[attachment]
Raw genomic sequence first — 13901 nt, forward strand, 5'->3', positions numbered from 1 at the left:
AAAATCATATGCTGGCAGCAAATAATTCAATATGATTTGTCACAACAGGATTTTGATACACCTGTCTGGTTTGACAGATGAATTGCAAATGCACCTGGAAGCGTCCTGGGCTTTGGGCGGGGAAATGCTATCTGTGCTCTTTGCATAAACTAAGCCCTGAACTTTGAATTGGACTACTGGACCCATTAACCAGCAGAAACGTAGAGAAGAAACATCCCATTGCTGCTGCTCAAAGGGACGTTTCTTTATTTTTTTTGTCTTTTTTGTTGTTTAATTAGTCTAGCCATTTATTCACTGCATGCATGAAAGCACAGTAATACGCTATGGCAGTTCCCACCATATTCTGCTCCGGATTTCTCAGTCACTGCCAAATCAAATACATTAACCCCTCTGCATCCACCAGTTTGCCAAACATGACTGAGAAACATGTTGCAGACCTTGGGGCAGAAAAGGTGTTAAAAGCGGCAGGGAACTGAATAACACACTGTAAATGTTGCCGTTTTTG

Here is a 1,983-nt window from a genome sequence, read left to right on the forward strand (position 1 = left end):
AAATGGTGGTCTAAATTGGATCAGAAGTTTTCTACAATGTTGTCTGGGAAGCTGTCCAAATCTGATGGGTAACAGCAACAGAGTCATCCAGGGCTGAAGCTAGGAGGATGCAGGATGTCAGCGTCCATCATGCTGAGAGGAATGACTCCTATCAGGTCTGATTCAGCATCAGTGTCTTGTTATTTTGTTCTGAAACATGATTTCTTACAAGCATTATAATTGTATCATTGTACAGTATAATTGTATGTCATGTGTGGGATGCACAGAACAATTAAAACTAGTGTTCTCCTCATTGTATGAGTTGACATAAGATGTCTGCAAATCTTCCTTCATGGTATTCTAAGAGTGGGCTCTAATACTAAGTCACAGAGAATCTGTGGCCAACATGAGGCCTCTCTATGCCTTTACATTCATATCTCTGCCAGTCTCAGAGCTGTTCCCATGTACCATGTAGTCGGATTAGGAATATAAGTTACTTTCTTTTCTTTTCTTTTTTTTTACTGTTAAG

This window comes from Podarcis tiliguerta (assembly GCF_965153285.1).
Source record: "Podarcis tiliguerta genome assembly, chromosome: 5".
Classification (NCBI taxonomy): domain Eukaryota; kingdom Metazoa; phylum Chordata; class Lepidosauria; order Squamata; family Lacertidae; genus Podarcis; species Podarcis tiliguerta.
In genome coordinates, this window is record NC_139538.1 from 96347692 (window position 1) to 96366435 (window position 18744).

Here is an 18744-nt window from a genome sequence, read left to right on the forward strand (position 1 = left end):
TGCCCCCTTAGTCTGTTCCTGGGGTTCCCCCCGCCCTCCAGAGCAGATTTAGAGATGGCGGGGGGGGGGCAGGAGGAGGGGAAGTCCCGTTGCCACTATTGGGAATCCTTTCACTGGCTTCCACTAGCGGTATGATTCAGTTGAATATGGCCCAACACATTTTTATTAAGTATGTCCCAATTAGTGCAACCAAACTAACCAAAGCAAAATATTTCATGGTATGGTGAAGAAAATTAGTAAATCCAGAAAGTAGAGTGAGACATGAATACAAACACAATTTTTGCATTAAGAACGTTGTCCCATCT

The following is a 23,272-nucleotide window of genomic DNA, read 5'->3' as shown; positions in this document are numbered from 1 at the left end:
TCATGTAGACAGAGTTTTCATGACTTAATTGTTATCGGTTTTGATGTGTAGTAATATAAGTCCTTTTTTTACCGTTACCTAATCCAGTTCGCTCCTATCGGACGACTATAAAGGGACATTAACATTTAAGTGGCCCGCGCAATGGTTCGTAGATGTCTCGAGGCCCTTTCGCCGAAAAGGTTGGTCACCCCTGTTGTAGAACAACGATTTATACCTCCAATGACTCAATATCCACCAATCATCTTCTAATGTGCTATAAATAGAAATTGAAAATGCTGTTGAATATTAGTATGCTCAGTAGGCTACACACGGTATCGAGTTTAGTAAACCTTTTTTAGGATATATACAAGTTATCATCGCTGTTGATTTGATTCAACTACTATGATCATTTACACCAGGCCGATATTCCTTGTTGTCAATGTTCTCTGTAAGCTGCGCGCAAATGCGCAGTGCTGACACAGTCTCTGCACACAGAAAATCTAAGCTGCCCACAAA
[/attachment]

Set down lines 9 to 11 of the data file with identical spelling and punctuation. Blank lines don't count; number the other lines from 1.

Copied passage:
Here is an 18744-nt window from a genome sequence, read left to right on the forward strand (position 1 = left end):
TGCCCCCTTAGTCTGTTCCTGGGGTTCCCCCCGCCCTCCAGAGCAGATTTAGAGATGGCGGGGGGGGGGCAGGAGGAGGGGAAGTCCCGTTGCCACTATTGGGAATCCTTTCACTGGCTTCCACTAGCGGTATGATTCAGTTGAATATGGCCCAACACATTTTTATTAAGTATGTCCCAATTAGTGCAACCAAACTAACCAAAGCAAAATATTTCATGGTATGGTGAAGAAAATTAGTAAATCCAGAAAGTAGAGTGAGACATGAATACAAACACAATTTTTGCATTAAGAACGTTGTCCCATCT

The following is a 23,272-nucleotide window of genomic DNA, read 5'->3' as shown; positions in this document are numbered from 1 at the left end: